Yeah, so all of the armor plates are made from storage bins, so Sterilite storage tubs. And I took a Dremil rotary tool with a sanding disc on it to cut the pieces out. Then a sanding drum to clean the edges. Then I headed and formed everything with a heat gun. Which, anyone whose worked with this material knows, it takes a lot of work of just constantly bending it. Because basically what you’re doing is what it is designed not to do. It is designed to hold it’s original shape and we’re just bending it and changing it and it doesn’t like it too much. It’s a lot of work.

Trevor:
So what was the biggest challenge you had while working on this?

Mitchell:
Like I said the forming it, getting it to stay shape and then paint. Paint does not like to stick to this stuff. It took a lot of sanding and several coats. Then after wearing it to a convention or for a photoshoot or something, I’ll always wind up with chips in the paint. So I just add weathering to it and it looks like blasts and scrapes. It’s not too bad.

Trevor:
Silver paint, Rub-n-Buff?

Mitchell:
Yeah, Rub-n-Buff technique with silver and black acrylics over the spray paint.

Trevor:
Your gauntlets are different though.

Mitchell:
Yeah, these new gauntlets are made just recently before this past Salt Lake Comic Con 2014. They’re made of Syntra. It’s basically an expanded piece of PVC foam core board. So it’s basically a big sheet of PVC pipe if you will. And you can cut it out and you heat it up and it basically turns into the consistency of a tortilla. You place it right on you and let it cool. It holds it’s shape. It never truly cures, so you keep heating it up and bending it to get the right shape so it’s a lot nicer to work with. It holds paint amazingly well. It’s just a better material.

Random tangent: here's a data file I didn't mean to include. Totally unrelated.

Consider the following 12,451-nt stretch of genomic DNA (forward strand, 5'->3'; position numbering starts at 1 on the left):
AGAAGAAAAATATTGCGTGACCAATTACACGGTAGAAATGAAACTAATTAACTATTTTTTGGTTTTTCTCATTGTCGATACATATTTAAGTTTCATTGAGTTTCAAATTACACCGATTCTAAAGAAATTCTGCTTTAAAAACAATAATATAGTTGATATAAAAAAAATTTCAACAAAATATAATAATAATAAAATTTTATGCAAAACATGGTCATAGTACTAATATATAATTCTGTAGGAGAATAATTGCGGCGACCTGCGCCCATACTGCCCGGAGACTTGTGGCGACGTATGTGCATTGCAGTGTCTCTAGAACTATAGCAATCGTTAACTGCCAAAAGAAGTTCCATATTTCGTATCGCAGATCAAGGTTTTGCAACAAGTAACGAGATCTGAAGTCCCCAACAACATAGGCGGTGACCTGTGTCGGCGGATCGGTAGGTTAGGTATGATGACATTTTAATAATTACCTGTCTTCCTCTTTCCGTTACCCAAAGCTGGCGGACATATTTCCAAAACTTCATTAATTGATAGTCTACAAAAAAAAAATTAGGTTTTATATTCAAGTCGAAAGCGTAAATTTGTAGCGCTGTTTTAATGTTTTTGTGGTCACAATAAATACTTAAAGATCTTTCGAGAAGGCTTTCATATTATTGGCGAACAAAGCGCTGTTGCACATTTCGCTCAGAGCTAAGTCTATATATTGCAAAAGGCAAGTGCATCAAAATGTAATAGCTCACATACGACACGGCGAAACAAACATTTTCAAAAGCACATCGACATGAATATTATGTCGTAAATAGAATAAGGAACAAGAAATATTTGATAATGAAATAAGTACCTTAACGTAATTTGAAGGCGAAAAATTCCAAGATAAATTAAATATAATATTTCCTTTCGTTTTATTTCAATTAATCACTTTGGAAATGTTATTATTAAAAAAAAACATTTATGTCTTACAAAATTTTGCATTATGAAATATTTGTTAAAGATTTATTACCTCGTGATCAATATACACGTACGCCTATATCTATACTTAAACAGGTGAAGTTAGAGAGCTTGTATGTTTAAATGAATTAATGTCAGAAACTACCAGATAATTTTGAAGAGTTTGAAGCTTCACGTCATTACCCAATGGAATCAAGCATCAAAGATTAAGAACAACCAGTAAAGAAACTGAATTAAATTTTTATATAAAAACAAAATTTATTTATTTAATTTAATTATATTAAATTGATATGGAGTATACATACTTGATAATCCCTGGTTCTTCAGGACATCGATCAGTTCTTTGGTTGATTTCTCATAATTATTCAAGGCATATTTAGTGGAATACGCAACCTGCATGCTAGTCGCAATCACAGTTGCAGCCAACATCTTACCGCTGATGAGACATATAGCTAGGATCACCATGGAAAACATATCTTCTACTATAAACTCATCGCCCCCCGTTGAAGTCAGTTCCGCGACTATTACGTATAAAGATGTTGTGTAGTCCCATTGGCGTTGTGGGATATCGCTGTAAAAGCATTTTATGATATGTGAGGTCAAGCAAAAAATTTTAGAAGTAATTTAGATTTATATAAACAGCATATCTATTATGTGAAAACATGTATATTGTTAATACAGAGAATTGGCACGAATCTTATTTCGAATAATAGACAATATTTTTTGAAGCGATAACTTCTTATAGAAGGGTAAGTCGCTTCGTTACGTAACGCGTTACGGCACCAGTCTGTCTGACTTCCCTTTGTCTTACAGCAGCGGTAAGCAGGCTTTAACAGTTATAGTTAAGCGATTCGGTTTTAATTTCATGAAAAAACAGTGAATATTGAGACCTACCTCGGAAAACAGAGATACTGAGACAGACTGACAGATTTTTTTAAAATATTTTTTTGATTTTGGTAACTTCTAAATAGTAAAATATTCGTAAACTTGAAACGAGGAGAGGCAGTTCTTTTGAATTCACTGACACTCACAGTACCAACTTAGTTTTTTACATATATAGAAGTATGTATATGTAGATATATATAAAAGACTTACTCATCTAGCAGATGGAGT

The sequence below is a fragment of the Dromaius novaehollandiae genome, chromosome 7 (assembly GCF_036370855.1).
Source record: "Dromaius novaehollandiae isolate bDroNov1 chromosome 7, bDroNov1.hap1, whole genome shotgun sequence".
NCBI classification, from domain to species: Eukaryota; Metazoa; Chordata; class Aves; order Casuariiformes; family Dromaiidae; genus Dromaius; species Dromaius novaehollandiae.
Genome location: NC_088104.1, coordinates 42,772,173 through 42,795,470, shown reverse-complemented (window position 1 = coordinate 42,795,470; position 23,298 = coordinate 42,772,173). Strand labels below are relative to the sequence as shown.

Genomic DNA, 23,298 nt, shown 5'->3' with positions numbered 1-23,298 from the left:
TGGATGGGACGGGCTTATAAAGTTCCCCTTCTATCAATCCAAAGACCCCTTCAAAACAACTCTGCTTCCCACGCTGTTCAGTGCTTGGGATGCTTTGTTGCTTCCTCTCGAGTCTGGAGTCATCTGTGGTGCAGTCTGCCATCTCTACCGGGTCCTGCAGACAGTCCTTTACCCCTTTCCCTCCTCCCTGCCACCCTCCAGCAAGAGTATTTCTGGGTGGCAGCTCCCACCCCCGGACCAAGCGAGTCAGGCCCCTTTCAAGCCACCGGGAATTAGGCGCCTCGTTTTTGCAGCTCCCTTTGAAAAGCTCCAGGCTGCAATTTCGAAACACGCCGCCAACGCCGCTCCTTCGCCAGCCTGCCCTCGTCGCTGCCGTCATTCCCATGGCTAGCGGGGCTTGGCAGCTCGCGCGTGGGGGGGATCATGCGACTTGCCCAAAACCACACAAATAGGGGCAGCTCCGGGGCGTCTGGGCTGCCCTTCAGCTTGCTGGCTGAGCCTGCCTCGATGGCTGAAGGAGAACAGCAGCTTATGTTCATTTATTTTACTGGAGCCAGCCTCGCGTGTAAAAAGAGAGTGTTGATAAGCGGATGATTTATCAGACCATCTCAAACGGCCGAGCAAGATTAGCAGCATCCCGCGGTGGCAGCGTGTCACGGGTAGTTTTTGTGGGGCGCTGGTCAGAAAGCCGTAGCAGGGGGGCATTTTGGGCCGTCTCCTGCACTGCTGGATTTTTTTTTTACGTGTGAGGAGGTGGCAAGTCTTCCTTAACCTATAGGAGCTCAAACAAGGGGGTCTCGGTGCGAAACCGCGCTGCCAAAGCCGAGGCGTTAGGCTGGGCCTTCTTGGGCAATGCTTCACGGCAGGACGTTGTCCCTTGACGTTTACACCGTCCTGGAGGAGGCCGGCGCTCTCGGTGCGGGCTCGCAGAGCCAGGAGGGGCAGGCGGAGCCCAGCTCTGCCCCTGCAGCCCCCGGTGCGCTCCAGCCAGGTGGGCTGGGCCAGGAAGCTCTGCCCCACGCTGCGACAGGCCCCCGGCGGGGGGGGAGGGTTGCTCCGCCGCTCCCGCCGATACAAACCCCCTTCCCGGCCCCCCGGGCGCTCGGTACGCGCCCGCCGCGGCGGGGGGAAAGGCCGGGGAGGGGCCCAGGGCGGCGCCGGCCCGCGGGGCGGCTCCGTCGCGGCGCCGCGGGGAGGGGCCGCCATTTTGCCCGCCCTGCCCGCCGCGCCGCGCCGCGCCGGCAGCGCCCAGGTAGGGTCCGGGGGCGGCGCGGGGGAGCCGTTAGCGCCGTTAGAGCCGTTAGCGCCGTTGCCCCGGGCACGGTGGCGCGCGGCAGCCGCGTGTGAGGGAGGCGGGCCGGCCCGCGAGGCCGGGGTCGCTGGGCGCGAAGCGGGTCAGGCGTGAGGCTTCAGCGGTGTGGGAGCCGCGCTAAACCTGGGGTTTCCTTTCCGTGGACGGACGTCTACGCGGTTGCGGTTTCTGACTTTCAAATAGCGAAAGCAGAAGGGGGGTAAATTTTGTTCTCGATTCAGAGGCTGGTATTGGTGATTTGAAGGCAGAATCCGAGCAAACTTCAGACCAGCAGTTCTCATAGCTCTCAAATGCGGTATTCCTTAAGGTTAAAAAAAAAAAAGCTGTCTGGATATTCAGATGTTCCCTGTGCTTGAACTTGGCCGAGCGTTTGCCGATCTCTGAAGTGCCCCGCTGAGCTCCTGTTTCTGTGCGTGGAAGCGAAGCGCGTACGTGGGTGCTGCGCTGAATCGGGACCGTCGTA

Trevor:
You have an interesting method of holding them together.

Mitchell:
Yeah, the gauntlets they close via the clamshell method on the forearms. Basically you take some piano hinges and cut it to the lengths you need and take the pin and bend it on the end. Then you just close the hinge and it closes it up for you.